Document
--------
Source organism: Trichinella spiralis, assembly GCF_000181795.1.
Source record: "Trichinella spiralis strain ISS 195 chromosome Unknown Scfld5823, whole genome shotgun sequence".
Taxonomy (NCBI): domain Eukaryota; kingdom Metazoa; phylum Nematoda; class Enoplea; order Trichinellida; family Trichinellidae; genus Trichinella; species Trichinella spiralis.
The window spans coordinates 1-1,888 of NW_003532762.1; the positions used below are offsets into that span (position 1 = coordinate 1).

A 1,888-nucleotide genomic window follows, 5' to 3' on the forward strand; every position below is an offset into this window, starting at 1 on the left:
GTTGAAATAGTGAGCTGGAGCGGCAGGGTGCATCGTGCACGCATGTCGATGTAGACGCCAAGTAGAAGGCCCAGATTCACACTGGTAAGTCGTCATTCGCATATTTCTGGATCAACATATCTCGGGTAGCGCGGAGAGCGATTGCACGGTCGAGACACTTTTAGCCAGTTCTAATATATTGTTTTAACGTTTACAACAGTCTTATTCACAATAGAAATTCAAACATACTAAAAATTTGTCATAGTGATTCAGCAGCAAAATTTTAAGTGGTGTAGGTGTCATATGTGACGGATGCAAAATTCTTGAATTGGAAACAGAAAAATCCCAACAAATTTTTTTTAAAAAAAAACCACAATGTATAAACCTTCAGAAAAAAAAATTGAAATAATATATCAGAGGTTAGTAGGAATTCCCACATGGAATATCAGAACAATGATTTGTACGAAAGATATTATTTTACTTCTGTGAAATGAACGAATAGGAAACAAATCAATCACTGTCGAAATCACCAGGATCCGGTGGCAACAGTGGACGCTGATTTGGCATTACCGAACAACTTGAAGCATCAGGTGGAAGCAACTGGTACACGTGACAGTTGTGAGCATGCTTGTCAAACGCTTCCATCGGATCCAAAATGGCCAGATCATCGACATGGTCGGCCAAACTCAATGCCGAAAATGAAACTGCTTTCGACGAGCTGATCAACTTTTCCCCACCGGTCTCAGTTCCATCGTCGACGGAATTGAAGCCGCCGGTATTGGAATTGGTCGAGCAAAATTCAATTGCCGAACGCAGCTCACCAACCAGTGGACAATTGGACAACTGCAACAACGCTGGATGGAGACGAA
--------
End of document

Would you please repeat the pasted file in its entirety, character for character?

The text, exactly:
Source organism: Trichinella spiralis, assembly GCF_000181795.1.
Source record: "Trichinella spiralis strain ISS 195 chromosome Unknown Scfld5823, whole genome shotgun sequence".
Taxonomy (NCBI): domain Eukaryota; kingdom Metazoa; phylum Nematoda; class Enoplea; order Trichinellida; family Trichinellidae; genus Trichinella; species Trichinella spiralis.
The window spans coordinates 1-1,888 of NW_003532762.1; the positions used below are offsets into that span (position 1 = coordinate 1).

A 1,888-nucleotide genomic window follows, 5' to 3' on the forward strand; every position below is an offset into this window, starting at 1 on the left:
GTTGAAATAGTGAGCTGGAGCGGCAGGGTGCATCGTGCACGCATGTCGATGTAGACGCCAAGTAGAAGGCCCAGATTCACACTGGTAAGTCGTCATTCGCATATTTCTGGATCAACATATCTCGGGTAGCGCGGAGAGCGATTGCACGGTCGAGACACTTTTAGCCAGTTCTAATATATTGTTTTAACGTTTACAACAGTCTTATTCACAATAGAAATTCAAACATACTAAAAATTTGTCATAGTGATTCAGCAGCAAAATTTTAAGTGGTGTAGGTGTCATATGTGACGGATGCAAAATTCTTGAATTGGAAACAGAAAAATCCCAACAAATTTTTTTTAAAAAAAAACCACAATGTATAAACCTTCAGAAAAAAAAATTGAAATAATATATCAGAGGTTAGTAGGAATTCCCACATGGAATATCAGAACAATGATTTGTACGAAAGATATTATTTTACTTCTGTGAAATGAACGAATAGGAAACAAATCAATCACTGTCGAAATCACCAGGATCCGGTGGCAACAGTGGACGCTGATTTGGCATTACCGAACAACTTGAAGCATCAGGTGGAAGCAACTGGTACACGTGACAGTTGTGAGCATGCTTGTCAAACGCTTCCATCGGATCCAAAATGGCCAGATCATCGACATGGTCGGCCAAACTCAATGCCGAAAATGAAACTGCTTTCGACGAGCTGATCAACTTTTCCCCACCGGTCTCAGTTCCATCGTCGACGGAATTGAAGCCGCCGGTATTGGAATTGGTCGAGCAAAATTCAATTGCCGAACGCAGCTCACCAACCAGTGGACAATTGGACAACTGCAACAACGCTGGATGGAGACGAA